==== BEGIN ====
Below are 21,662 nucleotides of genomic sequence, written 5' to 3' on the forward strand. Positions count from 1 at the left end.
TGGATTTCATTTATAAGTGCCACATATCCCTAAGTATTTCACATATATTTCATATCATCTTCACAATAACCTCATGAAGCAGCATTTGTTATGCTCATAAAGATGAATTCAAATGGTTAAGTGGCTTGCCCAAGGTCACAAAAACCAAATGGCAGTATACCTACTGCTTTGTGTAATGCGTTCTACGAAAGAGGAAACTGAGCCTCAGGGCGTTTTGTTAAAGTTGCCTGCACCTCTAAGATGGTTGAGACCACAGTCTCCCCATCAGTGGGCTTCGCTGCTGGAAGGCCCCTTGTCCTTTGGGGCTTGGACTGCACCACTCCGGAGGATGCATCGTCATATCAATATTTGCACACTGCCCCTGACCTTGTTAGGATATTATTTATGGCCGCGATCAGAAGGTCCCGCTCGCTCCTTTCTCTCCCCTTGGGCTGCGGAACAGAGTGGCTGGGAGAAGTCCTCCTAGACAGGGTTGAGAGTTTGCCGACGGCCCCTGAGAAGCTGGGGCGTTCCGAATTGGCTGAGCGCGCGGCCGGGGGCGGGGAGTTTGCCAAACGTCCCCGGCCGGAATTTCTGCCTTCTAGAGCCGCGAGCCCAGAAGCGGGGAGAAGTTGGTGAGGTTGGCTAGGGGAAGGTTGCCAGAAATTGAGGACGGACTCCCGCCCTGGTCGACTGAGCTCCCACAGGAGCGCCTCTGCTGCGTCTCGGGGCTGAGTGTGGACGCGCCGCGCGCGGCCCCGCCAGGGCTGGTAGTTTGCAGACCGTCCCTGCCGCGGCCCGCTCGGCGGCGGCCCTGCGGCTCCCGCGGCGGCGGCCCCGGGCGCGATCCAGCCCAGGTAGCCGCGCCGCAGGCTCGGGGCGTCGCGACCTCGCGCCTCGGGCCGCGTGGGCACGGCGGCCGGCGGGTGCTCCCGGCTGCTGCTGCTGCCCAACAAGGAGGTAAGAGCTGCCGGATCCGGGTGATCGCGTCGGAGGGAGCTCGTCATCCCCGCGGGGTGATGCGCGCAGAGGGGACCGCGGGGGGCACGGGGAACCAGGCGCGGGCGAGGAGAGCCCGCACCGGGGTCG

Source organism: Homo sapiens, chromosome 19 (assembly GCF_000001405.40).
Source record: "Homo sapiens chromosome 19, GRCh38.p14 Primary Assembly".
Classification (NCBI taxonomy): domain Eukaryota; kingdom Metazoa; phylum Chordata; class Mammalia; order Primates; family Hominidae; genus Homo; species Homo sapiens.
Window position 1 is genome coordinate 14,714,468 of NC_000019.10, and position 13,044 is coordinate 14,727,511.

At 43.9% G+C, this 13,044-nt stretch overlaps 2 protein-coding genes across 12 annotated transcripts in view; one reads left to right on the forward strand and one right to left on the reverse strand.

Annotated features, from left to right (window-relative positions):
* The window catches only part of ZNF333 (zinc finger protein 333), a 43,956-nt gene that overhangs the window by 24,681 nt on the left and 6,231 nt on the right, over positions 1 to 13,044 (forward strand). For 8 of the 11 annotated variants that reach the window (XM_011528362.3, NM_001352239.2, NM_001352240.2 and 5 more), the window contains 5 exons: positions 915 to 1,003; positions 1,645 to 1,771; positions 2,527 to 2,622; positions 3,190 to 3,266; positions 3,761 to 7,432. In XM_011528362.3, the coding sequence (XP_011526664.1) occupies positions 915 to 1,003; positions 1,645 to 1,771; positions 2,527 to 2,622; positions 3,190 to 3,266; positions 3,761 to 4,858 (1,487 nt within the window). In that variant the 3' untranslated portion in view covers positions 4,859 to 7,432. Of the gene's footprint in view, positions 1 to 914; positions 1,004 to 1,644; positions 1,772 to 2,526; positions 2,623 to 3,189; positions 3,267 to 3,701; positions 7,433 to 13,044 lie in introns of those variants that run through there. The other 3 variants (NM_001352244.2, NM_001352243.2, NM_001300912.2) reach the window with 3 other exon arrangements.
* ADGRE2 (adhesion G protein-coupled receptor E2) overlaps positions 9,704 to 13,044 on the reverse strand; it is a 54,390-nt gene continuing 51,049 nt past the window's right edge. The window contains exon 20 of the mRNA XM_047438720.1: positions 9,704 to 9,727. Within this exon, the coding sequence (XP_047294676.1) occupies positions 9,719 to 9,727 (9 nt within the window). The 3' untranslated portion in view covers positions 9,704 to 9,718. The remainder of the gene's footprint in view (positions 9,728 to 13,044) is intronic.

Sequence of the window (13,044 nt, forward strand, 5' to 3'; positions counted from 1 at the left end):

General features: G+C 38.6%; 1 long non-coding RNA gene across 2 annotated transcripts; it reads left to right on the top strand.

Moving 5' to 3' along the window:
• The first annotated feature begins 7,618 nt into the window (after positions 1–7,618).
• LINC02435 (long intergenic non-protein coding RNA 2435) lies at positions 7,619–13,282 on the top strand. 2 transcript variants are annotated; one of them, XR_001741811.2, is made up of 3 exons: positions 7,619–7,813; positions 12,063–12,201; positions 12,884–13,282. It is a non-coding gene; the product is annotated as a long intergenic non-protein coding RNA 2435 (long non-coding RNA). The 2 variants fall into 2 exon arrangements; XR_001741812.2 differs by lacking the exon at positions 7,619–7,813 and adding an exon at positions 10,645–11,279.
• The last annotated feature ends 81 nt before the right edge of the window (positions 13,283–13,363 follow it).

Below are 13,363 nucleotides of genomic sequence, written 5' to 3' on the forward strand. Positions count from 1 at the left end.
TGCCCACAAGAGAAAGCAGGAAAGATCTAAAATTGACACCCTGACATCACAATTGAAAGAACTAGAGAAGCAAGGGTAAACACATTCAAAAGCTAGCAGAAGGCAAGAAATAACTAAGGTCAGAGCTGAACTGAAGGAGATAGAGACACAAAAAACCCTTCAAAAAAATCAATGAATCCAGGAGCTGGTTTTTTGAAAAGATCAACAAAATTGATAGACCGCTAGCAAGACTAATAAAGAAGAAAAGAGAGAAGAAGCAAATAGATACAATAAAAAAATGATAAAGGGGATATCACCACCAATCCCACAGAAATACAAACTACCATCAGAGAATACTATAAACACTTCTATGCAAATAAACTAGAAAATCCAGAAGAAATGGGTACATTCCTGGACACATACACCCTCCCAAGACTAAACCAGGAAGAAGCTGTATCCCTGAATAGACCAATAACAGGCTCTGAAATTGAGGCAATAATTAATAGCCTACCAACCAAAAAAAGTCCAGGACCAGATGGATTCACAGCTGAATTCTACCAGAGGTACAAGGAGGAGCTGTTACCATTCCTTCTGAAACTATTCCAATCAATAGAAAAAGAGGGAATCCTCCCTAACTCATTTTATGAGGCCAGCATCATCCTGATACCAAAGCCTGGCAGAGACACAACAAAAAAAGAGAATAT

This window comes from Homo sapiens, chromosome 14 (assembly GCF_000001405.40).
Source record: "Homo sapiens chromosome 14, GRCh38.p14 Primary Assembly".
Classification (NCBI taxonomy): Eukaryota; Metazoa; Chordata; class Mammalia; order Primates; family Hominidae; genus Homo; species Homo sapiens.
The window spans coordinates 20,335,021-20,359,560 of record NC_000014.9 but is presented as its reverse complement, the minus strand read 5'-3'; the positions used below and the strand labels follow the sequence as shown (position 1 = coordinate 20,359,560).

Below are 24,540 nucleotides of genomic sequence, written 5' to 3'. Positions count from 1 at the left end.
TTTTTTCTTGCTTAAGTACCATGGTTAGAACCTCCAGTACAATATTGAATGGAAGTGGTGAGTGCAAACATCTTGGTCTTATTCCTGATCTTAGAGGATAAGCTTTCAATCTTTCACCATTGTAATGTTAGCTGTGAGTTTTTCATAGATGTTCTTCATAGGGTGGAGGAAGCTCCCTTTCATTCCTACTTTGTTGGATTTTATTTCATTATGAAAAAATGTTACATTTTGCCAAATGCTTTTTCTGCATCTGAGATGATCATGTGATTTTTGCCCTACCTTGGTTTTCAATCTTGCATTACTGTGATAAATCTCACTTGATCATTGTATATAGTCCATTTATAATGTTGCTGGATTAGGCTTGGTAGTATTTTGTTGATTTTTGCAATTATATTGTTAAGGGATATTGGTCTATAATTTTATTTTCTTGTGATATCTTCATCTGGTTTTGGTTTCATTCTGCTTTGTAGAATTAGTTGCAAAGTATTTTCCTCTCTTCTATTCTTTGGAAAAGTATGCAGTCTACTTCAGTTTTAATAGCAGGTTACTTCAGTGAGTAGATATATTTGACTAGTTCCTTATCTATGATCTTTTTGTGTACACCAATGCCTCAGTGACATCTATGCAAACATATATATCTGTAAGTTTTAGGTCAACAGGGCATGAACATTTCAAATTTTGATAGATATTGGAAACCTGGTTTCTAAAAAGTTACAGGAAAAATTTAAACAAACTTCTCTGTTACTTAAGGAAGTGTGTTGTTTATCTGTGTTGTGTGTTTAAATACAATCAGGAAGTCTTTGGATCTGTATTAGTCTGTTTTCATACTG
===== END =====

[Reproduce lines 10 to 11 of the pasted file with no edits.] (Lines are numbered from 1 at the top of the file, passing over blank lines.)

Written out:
* ADGRE2 (adhesion G protein-coupled receptor E2) overlaps positions 9,704 to 13,044 on the reverse strand; it is a 54,390-nt gene continuing 51,049 nt past the window's right edge. The window contains exon 20 of the mRNA XM_047438720.1: positions 9,704 to 9,727. Within this exon, the coding sequence (XP_047294676.1) occupies positions 9,719 to 9,727 (9 nt within the window). The 3' untranslated portion in view covers positions 9,704 to 9,718. The remainder of the gene's footprint in view (positions 9,728 to 13,044) is intronic.

Sequence of the window (13,044 nt, forward strand, 5' to 3'; positions counted from 1 at the left end):